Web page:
brewers ray 6-10

Corey Ray became the first Chicago native since 1989 to be selected in the top 10 of the Major League Baseball draft.

Associated Press archives

MILWAUKEE — In the nearly nine months since he was officially introduced as the Milwaukee Brewers’ general manager, David Stearns has aggressively overhauled the team’s entire baseball operation, from reshaping the front office structure to making nine trades for 16 players, in addition to a multitude of waiver wire claims.

Thursday marked another big moment in the Stearns era as he oversaw his first draft, adding three players — including No. 5 overall pick Corey Ray, an outfielder from the University of Louisville — to the organization, the latest step in a massive rebuilding process.

“He’s an exciting player to watch,” Stearns said. “He has the ability to impact the game in multiple ways, which is something we are looking for in this pick. He’s an up-the-middle position player with above-average speed. He gets on base and once he’s on base he really has the ability to disrupt the other team.”

Ray was considered one of the more advanced offensive prospects in the draft. He’s hit .319/.396/.575 with 15 home runs in 282 plate appearances as a junior this season and also stole 44 bases in 52 attempts for Louisville, which hosts UC Santa Barbara this weekend in an NCAA super regional.

Milwaukee scouting director Ray Montgomery has had his eye on Ray for awhile and thinks the Brewers are fortunate to add him to their system.

“We are thrilled to have him,” Montgomery said. “He’s a dynamic personality to start with. One of my favorites that I’ve come in contact over the past three, four, five years.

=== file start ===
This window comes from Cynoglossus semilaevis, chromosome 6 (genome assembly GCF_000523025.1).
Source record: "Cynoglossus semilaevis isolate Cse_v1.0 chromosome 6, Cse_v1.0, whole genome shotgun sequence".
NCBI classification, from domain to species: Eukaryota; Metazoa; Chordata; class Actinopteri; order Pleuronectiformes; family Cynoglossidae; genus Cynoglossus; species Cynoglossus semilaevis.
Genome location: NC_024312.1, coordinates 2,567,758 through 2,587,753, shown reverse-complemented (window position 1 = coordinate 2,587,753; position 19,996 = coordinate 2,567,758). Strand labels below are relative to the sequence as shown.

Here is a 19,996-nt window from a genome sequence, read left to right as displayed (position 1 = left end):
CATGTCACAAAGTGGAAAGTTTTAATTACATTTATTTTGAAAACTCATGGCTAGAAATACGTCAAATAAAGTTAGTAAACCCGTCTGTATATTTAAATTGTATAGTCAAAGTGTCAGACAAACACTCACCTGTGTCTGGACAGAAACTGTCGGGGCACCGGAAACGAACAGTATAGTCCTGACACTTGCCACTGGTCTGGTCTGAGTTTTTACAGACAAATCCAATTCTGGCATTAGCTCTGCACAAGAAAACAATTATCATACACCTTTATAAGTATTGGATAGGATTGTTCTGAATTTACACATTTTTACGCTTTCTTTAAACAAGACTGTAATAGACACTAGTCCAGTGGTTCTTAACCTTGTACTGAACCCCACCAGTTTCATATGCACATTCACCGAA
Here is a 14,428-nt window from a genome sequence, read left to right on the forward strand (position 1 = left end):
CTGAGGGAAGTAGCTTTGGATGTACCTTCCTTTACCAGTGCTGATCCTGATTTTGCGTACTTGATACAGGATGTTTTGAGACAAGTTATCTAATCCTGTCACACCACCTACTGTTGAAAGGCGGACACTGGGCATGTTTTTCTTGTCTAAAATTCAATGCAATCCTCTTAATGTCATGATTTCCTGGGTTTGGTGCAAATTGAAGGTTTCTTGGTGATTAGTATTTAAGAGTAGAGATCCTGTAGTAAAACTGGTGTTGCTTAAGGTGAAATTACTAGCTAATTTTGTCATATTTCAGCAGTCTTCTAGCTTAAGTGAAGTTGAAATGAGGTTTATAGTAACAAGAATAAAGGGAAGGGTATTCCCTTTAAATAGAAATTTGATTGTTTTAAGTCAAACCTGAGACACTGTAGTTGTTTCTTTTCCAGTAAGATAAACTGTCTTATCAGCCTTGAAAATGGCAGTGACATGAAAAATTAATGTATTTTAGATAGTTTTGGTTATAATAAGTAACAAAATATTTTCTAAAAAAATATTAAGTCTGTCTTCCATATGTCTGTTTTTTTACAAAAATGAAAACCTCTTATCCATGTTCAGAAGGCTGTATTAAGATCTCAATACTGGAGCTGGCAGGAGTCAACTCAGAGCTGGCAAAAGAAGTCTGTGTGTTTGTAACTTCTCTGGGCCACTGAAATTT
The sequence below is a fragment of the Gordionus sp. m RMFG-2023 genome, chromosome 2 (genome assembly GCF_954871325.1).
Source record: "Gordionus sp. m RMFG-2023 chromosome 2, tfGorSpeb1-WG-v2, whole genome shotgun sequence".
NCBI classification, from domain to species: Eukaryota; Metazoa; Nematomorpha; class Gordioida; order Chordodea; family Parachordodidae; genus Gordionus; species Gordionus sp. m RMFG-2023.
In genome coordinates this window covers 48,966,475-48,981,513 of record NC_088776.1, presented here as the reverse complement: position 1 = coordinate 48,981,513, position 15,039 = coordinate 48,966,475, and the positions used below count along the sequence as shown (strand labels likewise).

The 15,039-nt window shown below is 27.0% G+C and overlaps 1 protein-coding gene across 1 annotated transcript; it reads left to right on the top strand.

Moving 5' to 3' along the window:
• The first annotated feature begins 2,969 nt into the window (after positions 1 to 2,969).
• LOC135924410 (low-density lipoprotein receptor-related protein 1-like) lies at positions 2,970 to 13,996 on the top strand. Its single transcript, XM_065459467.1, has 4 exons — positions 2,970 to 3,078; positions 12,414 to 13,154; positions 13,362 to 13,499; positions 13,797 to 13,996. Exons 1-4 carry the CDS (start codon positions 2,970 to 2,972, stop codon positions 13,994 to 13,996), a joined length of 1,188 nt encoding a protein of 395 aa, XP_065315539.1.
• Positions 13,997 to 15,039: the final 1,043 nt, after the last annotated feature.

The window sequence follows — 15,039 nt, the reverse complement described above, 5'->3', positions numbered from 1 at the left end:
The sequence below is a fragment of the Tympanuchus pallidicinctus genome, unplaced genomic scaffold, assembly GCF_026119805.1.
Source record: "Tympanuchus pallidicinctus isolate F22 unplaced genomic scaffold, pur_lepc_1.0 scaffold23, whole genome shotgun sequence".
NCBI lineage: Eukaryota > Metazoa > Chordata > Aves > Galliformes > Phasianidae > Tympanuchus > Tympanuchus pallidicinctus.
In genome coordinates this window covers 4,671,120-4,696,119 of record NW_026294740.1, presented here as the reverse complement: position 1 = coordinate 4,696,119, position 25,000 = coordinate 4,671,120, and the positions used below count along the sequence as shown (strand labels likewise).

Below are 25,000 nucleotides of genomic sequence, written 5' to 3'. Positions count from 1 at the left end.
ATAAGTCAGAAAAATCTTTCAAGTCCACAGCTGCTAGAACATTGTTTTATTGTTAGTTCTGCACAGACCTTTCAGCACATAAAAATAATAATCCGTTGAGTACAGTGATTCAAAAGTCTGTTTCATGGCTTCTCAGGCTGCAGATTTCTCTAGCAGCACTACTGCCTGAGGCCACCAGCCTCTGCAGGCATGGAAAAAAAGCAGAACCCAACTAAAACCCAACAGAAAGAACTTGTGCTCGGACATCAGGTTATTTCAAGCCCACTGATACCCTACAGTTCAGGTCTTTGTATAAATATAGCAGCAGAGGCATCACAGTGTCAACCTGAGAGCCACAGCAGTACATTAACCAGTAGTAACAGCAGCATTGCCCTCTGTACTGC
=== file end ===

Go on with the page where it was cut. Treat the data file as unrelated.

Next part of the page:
“He brings a unique speed-power combination to the profile. With his ability to get on base and agitate and irritate the other team, we are going to be in good shape.”

He’s a native of Chicago’s South Side, where he attended Simeon High School and graduated in the same class as Milwaukee Bucks forward Jabari Parker.

“We were friends,” Ray said. “Not the hang-out type of friends. But when I saw him, I said hello and when he saw me, we spoke. We would talk a lot in psychology class together. We talked a lot about sports and psychology. That was about it. I’m excited to see him, hopefully if I get to Milwaukee.”

Seattle selected Ray with their 33rd-round pick in the 2013 draft but Ray opted instead for college, where he landed on the All-ACC team and was a second-team Baseball America All-America selection following the 2015 season.

The Brewers see Ray staying in center field, despite having prospect Brett Phillips knocking on the door of the major leagues and Trent Clark, last year’s top pick, at Class A Wisconsin.

Ray is hoping to stay at the position.

“I know everyone questions whether or not I’ll stay in center field or not,” Ray said in a teleconference. “But I’m guaranteeing that I will work as hard as I possibly can to be an elite defender in center. Hopefully I can play center and do some great things in Milwaukee.”

With no unanimous No. 1 talent going into the draft, the Brewers took a wait-and-see approach. The Phillies opened the proceedings by selecting prep outfielder Mickey Moniak. Cincinnati was next and tabbed third baseman Nick Senzel out of the University of Tennessee, followed by the Braves, who went with prep right-hander Ian Anderson, and Colorado, which took another prep right-hander in Riley Pint.

“We had a broad group of guys going back even into January,” Montgomery said. “Then you start to narrow it down and I say we had it down to about 10, but no clear-cut favorite for us until we got closer and then we zeroed in and got a good feel on Corey. It’s tough. Every draft, every year brings a different set of parameters and pool of players and this was a good one.”

Milwaukee made two other picks, tabbing third baseman Lucas Erceg of NAIA Menlo College with their second-round pick (46th overall) and catcher Mario Feliciano from Carlos Beltran Baseball Academy in Puerto Rico with the 75th overall pick.

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